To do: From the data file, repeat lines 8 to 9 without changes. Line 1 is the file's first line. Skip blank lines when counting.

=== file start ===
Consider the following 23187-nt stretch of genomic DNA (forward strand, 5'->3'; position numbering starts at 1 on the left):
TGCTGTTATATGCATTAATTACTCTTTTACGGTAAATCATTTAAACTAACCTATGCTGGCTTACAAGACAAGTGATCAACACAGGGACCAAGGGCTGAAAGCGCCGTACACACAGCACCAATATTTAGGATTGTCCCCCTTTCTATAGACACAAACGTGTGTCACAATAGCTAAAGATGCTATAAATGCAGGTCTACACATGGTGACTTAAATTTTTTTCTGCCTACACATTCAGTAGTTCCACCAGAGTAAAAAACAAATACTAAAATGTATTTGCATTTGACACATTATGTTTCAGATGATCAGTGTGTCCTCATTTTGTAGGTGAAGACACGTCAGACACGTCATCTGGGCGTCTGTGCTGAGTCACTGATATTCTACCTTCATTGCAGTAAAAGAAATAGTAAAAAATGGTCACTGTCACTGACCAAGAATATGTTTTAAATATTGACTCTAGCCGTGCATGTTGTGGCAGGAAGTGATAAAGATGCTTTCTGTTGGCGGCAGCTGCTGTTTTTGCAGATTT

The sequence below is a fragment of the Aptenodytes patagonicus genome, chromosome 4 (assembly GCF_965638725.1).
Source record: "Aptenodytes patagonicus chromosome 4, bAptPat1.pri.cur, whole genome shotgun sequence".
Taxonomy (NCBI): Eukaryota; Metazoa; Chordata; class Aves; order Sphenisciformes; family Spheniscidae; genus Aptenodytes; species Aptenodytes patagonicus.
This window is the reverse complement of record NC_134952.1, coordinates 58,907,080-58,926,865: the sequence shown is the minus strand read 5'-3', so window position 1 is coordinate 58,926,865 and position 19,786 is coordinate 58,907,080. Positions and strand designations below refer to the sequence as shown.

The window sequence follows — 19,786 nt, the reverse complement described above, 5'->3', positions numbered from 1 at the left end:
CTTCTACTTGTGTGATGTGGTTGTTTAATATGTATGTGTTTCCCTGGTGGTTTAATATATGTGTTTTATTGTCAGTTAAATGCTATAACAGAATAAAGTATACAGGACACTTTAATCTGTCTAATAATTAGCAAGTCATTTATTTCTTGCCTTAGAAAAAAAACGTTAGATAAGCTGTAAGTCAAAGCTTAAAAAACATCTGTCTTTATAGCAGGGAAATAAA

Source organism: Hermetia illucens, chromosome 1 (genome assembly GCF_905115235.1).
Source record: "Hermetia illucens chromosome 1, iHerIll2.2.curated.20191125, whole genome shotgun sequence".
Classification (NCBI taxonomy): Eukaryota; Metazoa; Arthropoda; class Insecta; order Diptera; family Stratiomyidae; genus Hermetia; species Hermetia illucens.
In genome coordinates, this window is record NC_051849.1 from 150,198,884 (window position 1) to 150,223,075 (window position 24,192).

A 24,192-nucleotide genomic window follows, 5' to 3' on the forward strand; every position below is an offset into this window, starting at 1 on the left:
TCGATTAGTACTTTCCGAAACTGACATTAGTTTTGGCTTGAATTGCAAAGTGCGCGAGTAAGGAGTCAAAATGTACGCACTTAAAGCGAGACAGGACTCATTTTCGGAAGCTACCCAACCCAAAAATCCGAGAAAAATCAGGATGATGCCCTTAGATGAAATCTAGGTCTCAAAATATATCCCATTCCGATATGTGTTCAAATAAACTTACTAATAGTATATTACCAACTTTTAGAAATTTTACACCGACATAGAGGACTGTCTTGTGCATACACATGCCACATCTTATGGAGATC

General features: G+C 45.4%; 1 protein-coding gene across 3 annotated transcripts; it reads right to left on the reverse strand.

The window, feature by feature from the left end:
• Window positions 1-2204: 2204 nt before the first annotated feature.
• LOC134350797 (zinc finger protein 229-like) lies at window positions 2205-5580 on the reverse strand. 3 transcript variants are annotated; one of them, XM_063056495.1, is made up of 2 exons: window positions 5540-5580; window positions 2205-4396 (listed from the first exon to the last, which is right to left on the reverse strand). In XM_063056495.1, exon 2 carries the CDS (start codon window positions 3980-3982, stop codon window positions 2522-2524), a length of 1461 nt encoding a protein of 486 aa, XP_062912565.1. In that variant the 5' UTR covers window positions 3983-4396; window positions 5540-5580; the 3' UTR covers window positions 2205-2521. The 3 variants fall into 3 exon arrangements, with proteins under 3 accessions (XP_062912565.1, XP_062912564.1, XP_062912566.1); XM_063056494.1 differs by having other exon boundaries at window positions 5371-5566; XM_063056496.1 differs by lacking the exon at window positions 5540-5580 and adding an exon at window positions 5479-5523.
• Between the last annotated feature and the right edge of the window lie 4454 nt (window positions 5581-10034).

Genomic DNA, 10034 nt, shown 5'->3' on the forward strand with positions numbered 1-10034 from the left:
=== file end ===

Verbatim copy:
CTTCTACTTGTGTGATGTGGTTGTTTAATATGTATGTGTTTCCCTGGTGGTTTAATATATGTGTTTTATTGTCAGTTAAATGCTATAACAGAATAAAGTATACAGGACACTTTAATCTGTCTAATAATTAGCAAGTCATTTATTTCTTGCCTTAGAAAAAAAACGTTAGATAAGCTGTAAGTCAAAGCTTAAAAAACATCTGTCTTTATAGCAGGGAAATAAA

Source organism: Hermetia illucens, chromosome 1 (genome assembly GCF_905115235.1).